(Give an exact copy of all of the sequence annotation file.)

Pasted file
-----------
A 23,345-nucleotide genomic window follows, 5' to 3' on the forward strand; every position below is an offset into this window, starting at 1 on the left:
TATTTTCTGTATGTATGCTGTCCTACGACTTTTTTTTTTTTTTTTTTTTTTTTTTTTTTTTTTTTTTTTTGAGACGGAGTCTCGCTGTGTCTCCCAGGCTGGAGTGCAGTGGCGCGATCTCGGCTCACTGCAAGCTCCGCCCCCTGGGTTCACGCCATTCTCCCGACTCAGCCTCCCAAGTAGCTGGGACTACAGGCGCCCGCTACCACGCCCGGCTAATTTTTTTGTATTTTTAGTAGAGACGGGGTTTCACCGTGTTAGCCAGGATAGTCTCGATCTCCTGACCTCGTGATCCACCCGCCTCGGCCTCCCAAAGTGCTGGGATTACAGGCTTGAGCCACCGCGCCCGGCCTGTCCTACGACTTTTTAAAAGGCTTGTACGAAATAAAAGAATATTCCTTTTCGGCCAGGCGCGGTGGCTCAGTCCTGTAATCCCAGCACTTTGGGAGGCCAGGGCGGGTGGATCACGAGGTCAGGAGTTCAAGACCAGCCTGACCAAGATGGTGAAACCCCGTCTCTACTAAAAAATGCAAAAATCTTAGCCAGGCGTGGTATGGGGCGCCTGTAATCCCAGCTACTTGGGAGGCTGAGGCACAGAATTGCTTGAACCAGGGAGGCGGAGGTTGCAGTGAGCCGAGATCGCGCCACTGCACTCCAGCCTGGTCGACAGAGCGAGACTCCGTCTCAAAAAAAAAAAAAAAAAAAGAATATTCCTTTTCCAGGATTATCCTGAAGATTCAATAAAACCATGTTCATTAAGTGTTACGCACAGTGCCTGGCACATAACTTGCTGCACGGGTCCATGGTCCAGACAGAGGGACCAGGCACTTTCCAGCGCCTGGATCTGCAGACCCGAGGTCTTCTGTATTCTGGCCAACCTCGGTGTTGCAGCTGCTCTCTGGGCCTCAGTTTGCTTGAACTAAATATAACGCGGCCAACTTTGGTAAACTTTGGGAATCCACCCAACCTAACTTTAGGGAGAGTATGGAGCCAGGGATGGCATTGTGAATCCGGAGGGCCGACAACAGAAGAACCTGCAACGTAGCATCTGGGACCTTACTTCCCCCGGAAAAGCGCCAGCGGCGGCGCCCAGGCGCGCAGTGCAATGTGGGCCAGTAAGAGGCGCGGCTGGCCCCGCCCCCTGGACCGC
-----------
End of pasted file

A 23,345-nucleotide genomic window follows, 5' to 3' on the forward strand; every position below is an offset into this window, starting at 1 on the left:
TATTTTCTGTATGTATGCTGTCCTACGACTTTTTTTTTTTTTTTTTTTTTTTTTTTTTTTTTTTTTTTTTGAGACGGAGTCTCGCTGTGTCTCCCAGGCTGGAGTGCAGTGGCGCGATCTCGGCTCACTGCAAGCTCCGCCCCCTGGGTTCACGCCATTCTCCCGACTCAGCCTCCCAAGTAGCTGGGACTACAGGCGCCCGCTACCACGCCCGGCTAATTTTTTTGTATTTTTAGTAGAGACGGGGTTTCACCGTGTTAGCCAGGATAGTCTCGATCTCCTGACCTCGTGATCCACCCGCCTCGGCCTCCCAAAGTGCTGGGATTACAGGCTTGAGCCACCGCGCCCGGCCTGTCCTACGACTTTTTAAAAGGCTTGTACGAAATAAAAGAATATTCCTTTTCGGCCAGGCGCGGTGGCTCAGTCCTGTAATCCCAGCACTTTGGGAGGCCAGGGCGGGTGGATCACGAGGTCAGGAGTTCAAGACCAGCCTGACCAAGATGGTGAAACCCCGTCTCTACTAAAAAATGCAAAAATCTTAGCCAGGCGTGGTATGGGGCGCCTGTAATCCCAGCTACTTGGGAGGCTGAGGCACAGAATTGCTTGAACCAGGGAGGCGGAGGTTGCAGTGAGCCGAGATCGCGCCACTGCACTCCAGCCTGGTCGACAGAGCGAGACTCCGTCTCAAAAAAAAAAAAAAAAAAAGAATATTCCTTTTCCAGGATTATCCTGAAGATTCAATAAAACCATGTTCATTAAGTGTTACGCACAGTGCCTGGCACATAACTTGCTGCACGGGTCCATGGTCCAGACAGAGGGACCAGGCACTTTCCAGCGCCTGGATCTGCAGACCCGAGGTCTTCTGTATTCTGGCCAACCTCGGTGTTGCAGCTGCTCTCTGGGCCTCAGTTTGCTTGAACTAAATATAACGCGGCCAACTTTGGTAAACTTTGGGAATCCACCCAACCTAACTTTAGGGAGAGTATGGAGCCAGGGATGGCATTGTGAATCCGGAGGGCCGACAACAGAAGAACCTGCAACGTAGCATCTGGGACCTTACTTCCCCCGGAAAAGCGCCAGCGGCGGCGCCCAGGCGCGCAGTGCAATGTGGGCCAGTAAGAGGCGCGGCTGGCCCCGCCCCCTGGACCGC